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De omgeving biedt ook fantastische mogelijkheden voor fietsers, skaters, wandelaars, motorrijders, kanoërs en andere watersporters


The nature reserve “Het Hoogeland” is a paradise for all nature lovers. If you are looking for tranquillity, a wide and stretched landscape and clean air, then you have chosen the right place! The high country of Groningen is a unique landscape. The county is formed for centuries through water, especially the North Sea that has repeatedly caused floods in the region in the course of history. Dikes, Wierden and Maren (small channels between settlements), are landscape elements that you will encounter on your visit. The high country is home to two very unique natural areas: the Lauwersmeer and the Wadden Sea (mud flats).

  • Wadden Sea
    Vast areas of the coastal line are flooded twice daily during high tide and goes dry during low tide. This phenomenon creates the biggest intertidal zone in the world and the largest continuous National Park in Europe. In 2009 it was listed on UNESCO’s World Heritage List. The Wadden Sea is unique. It is the only tidal and coastal island system in the world with a temperate climate that is so large and contains such an enormous variety of plants and animals. The Wadden Sea provides a special and extreme habitat. Many animals and plants have adapted to the harsh conditions. It is an important area for migratory birds. You can experience this very unique place during a mud flat walking tour. Mud walking is an exciting and adventurous way to become acquainted with this nature reserve. Join our experienced mud walking enthusiasts. Check out our offers.

    Mud walking begins here (website) >>

  • National Park Lauwersmeer
    The Lauwersmeer National Park is located on the Groningen-Frisian border and came into being in 1969 after the construction of a dam between the old lake and the Wadden Sea. Since then, a magnificent and extensive scenic area has developed, which is home to many birds, fish, and rare flowers. It is an appealing example of the famous Dutch land reclamation. Visitors can cycle and walk there and the flora and fauna is remarkable. The dykes border the Wadden area, which is a national nature reserve. The region around Lauwersmeer is characterized by two very different landscapes. In the north, on both sides of the lake, the landscape is open and vast and to the south of the lake, the landscape is closed and intimate. Rows of trees and hedges divide the land. Lauwersland is ideal for water lovers. The smallest waterways are accessible to kayaks and canoes and renting pleasure boats is very popular as well. Sailors and windsurfers can be found on Lauwersmeer or the Wadden Sea. There are as well many hiking and bike trails to explore the area. Impressive small estates, picture book villages and impressive views are just a few highlights you can experience when visiting the National Park. From the small village of Lauwersoog you can catch the ferry to the wadden island of Schiermonninkoog.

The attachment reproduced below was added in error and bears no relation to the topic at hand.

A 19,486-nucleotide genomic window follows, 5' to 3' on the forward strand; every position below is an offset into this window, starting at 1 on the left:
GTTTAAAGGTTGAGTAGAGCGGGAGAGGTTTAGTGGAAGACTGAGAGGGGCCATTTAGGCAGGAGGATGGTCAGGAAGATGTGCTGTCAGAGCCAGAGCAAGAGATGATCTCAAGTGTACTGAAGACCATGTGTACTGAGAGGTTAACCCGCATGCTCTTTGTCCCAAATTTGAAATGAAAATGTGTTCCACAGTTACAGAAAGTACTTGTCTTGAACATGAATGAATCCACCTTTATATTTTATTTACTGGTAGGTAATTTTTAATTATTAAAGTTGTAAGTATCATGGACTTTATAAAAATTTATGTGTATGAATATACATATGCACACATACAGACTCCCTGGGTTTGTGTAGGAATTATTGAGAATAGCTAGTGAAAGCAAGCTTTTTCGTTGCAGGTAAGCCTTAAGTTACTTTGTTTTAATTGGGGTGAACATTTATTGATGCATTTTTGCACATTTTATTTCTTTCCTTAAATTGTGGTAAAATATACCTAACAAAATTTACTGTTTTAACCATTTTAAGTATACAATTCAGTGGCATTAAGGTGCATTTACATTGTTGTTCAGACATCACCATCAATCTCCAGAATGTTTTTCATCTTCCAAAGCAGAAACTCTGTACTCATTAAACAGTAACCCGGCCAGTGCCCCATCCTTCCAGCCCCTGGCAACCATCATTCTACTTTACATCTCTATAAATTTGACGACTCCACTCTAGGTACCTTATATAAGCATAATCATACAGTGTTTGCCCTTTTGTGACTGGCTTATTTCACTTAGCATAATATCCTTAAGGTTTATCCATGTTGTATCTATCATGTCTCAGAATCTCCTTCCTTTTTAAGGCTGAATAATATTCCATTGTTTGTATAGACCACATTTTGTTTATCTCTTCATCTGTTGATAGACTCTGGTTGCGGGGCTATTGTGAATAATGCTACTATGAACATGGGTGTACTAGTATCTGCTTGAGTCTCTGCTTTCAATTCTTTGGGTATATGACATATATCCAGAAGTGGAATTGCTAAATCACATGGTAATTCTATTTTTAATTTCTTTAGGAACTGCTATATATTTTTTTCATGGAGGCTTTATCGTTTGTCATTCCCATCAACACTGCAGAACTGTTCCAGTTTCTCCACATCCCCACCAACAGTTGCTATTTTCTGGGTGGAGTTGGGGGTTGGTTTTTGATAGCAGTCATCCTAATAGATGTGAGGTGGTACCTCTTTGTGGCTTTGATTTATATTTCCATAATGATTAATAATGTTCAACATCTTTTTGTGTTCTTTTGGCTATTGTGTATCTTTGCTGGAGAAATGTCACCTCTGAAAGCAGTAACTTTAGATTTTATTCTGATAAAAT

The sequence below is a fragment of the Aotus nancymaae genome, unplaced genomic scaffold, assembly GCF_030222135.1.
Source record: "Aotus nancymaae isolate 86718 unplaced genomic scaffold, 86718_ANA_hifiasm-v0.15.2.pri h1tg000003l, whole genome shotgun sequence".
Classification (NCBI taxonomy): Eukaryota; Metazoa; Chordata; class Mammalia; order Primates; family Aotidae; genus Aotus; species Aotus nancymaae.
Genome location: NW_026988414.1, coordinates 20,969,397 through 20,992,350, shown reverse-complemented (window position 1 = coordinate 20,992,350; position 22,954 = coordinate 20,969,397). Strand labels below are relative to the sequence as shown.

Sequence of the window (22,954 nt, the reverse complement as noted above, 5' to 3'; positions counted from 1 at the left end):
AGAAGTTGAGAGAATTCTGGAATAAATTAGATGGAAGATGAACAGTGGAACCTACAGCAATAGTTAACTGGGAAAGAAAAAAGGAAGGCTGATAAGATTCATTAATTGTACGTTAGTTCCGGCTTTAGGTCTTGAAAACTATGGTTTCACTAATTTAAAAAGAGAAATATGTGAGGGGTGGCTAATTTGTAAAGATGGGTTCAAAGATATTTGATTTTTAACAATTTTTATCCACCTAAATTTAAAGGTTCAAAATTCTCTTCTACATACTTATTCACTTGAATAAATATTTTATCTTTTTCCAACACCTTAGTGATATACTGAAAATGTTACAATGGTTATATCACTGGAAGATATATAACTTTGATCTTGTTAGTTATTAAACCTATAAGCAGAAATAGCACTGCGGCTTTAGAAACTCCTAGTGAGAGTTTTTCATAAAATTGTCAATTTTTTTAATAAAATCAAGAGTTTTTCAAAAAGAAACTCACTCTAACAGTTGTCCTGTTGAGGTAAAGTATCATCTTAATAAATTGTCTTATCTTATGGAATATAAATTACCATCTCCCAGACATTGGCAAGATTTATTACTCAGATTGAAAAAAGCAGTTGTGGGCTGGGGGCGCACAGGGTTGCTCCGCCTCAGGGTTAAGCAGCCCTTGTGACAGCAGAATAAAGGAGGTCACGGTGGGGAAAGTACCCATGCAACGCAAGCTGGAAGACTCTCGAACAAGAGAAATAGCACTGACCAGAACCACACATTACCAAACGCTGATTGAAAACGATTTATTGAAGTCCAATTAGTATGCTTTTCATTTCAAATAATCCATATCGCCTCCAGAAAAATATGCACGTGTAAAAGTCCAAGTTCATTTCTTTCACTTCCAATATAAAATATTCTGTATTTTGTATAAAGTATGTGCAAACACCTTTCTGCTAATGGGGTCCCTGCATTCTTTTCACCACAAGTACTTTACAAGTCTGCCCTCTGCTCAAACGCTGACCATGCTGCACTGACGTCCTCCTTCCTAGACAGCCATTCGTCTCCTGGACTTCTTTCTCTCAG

• Zeehondencrèche, Pieterburen
    12,000 Seals live around the Dutch and German North Sea coast. Strong pollution makes life difficult for them. Hundreds would die if there were not the so-called howler stations. Their main target are orphans and weak and sick seals. The world largest is in Pieterburen. The Seal Rehabilitation and Research Centre Lenie’t Hart, known as the Seal Sanctuary to locals, is a great place for people of all ages to visit. There can be 40 or more seals in their care at any time, and visitors to the sanctuary learn about seals, their needs and habitats, and can watch the workers as they care for the seals, and visit the kitchens and other facilities at the centre.
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